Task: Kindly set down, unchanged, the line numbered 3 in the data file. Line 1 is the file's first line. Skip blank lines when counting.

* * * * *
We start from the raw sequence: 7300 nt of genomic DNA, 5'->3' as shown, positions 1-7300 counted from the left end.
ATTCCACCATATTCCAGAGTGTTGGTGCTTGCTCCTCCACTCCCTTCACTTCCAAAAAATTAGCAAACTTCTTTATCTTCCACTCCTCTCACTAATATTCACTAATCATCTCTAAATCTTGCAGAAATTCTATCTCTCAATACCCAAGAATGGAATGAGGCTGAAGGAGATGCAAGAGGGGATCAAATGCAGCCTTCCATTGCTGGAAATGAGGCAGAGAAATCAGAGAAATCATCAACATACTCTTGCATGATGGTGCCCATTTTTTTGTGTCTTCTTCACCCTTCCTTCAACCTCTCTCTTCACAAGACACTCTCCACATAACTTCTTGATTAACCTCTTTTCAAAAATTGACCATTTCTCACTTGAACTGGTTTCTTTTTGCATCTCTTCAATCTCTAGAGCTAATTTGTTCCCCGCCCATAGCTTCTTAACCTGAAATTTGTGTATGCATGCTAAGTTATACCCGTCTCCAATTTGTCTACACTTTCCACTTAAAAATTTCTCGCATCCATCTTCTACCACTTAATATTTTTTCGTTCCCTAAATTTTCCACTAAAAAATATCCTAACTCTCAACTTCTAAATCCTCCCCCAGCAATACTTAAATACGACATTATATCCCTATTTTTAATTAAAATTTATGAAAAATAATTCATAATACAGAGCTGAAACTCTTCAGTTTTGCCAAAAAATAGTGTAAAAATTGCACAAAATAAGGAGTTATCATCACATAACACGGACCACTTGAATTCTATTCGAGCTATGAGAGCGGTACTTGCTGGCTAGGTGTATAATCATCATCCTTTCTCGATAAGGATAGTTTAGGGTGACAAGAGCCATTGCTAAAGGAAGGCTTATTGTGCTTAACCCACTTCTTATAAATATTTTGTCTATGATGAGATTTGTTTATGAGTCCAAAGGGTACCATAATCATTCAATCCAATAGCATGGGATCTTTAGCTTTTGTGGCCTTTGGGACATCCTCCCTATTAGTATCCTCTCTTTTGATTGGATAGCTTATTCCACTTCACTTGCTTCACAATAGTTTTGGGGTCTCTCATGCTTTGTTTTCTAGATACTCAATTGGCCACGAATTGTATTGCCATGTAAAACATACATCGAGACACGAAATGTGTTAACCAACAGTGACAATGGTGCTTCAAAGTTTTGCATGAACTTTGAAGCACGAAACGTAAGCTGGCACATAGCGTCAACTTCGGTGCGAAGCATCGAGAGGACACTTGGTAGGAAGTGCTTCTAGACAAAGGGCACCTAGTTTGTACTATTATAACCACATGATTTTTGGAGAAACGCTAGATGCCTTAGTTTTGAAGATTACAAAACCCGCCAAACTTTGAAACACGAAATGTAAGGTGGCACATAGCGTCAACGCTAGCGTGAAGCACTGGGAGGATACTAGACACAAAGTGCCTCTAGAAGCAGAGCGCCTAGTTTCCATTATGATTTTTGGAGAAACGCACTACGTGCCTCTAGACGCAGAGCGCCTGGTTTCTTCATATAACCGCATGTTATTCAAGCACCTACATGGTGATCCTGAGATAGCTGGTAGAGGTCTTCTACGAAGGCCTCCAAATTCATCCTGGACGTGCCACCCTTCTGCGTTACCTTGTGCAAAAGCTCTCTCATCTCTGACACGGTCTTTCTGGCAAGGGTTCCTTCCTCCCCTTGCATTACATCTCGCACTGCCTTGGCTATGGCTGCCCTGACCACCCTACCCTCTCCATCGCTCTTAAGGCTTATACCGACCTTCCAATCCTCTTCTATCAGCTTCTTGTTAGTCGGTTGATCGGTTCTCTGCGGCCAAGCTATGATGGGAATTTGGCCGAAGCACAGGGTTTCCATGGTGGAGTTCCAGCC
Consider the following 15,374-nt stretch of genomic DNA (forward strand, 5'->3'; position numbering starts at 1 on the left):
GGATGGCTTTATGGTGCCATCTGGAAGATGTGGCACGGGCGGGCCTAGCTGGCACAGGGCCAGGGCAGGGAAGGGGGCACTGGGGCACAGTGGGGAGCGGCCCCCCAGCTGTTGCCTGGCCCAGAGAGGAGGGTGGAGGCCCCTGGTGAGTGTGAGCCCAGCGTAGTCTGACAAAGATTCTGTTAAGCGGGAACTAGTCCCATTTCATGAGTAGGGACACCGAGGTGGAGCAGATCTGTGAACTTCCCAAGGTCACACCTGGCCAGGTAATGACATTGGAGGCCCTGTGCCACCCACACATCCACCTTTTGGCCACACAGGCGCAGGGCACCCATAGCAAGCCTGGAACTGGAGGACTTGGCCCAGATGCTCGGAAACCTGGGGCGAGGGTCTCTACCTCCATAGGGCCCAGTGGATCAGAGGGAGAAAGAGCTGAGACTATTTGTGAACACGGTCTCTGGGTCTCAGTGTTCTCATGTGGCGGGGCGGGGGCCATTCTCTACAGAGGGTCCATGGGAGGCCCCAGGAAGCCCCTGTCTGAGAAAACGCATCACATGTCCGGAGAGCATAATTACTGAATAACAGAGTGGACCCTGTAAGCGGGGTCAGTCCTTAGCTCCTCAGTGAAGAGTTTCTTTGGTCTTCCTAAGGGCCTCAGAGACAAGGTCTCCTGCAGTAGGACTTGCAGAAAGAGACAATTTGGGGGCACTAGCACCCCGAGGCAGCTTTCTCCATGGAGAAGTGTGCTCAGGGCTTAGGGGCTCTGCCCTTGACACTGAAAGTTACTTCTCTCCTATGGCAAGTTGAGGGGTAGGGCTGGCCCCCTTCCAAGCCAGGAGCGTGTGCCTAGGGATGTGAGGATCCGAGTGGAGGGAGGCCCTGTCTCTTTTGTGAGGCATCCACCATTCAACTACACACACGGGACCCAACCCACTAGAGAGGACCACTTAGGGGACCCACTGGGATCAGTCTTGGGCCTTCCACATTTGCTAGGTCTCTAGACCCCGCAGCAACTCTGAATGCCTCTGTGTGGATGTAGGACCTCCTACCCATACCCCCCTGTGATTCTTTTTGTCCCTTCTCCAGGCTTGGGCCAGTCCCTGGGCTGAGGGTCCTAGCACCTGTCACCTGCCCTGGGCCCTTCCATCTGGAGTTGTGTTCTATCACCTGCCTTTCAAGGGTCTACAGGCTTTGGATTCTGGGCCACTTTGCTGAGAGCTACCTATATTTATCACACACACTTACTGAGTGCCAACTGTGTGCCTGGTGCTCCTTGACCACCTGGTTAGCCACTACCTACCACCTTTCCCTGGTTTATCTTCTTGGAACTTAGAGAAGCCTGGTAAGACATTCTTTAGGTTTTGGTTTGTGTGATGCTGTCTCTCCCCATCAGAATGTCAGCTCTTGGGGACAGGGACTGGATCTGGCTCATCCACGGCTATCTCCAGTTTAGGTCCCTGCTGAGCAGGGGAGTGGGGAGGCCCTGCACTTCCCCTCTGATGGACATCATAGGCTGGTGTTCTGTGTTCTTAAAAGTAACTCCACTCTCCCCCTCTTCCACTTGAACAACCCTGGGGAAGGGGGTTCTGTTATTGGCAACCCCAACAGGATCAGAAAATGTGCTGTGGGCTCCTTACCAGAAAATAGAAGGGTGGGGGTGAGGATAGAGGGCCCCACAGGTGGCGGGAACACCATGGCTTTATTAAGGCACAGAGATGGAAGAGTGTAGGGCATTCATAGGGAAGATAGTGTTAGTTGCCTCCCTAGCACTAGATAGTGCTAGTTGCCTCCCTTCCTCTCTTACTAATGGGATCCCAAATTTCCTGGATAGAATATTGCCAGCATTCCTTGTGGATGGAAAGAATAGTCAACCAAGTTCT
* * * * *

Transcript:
Consider the following 15,374-nt stretch of genomic DNA (forward strand, 5'->3'; position numbering starts at 1 on the left):